While Brexit developments out of the UK are grabbing most of today’s headlines, the political situation in Italy is also reaching “code red.”
Political leaders are meeting today in a last-ditch effort to form a Parliamentary majority, with the historical rival Democratic party and Five Star Movement seeking to work together. The latest sticking point is around which party will control key cabinet positions. If the two sides are unable to come to terms, an early election will be called, with Matteo Salvini’s rightest League the heavy favorite (for once, your humble author appreciates the simplicity of the two-party system in the US!).
For now, traders are taking an optimistic view to the proceedings. The 10-year Italian BTP yield has fallen sharply to hit 1%, a record low. More to the point, the 10-year spread between Italy and safe haven Germany’s bonds has dropped 173bps, the tightest level in 15 months; put simply, bond traders are feeling for more confident in Italy’s outlook than they have any point in over a year. As of writing, Italy’s FTSE MIB index is trading down about 0.5%, though that’s outperforming regional rivals like Germany’s DAX and France’s CAC 40 on the day.
When it comes to FX, the impact has been relatively limited so far. The euro is trading near the middle of the major currency pack on the day, and the single currency is essentially flat against the greenback. Taking a step back, EUR/USD has been consolidating within a symmetrical triangle pattern for the last two months. For the uninitiated, this pattern is analogous to a person compressing a coiled spring: as the range continues to contract, energy builds up within the spring. When one of the pressure points is eventually removed, the spring will explode in that direction.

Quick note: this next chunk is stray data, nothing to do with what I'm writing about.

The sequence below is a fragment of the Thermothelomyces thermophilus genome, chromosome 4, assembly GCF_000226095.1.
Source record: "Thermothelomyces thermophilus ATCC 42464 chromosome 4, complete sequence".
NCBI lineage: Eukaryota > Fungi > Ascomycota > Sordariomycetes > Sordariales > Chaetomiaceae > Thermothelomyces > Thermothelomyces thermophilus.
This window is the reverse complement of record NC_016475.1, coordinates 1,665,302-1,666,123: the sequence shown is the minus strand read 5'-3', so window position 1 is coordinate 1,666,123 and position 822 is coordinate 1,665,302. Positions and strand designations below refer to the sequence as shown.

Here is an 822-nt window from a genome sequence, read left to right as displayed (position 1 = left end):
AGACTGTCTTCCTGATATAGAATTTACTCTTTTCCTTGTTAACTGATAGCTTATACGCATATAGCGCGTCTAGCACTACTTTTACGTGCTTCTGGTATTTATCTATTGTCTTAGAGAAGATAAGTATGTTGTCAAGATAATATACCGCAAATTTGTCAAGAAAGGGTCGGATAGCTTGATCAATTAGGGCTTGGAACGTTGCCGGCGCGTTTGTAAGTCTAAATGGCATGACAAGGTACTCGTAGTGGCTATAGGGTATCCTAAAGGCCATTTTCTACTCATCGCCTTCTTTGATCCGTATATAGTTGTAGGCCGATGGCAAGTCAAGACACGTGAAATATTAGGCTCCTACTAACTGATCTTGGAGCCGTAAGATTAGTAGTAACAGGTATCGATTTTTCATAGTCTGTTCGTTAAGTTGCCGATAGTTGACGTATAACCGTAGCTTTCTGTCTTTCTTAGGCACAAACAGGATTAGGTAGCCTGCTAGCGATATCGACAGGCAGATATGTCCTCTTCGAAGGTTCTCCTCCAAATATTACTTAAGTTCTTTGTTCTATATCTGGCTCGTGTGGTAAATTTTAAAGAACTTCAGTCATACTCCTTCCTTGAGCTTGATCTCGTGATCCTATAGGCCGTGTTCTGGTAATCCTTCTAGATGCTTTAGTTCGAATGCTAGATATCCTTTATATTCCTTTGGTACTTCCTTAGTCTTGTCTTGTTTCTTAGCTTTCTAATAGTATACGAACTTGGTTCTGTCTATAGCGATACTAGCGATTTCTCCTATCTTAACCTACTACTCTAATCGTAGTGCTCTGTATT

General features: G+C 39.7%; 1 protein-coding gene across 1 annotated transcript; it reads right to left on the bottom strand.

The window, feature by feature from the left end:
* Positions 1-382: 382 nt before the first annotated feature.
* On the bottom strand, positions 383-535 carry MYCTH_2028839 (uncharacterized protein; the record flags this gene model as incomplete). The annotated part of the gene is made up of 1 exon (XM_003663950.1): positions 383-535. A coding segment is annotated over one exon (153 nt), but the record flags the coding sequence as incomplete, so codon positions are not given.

Source: TradingView, FOREX.com
While it’s notoriously difficult to predict the direction of a symmetrical triangle breakout in advance, analysts will typically defer to the dominant trend heading into the formation, which in this case was clearly to the downside. In the case of a bearish breakdown (perhaps on the back of failed coalition discussions and a return of political uncertainty), EUR/USD could quickly drop to a new 2-year low below 1.1000. Of course, an upside breakout is certainly in play, in which case the rates could rally to retest the August highs near 1.1250 or beyond.
As we move into September, monetary policy will take center stage, with key central bank meetings from both the European Central Bank and Federal Reserve around the middle of the month. The relative amounts of easing (interest rate cuts and likely quantitative easing in the case of the ECB) will determine the longer-term outlook for the world’s most widely-traded currency pair.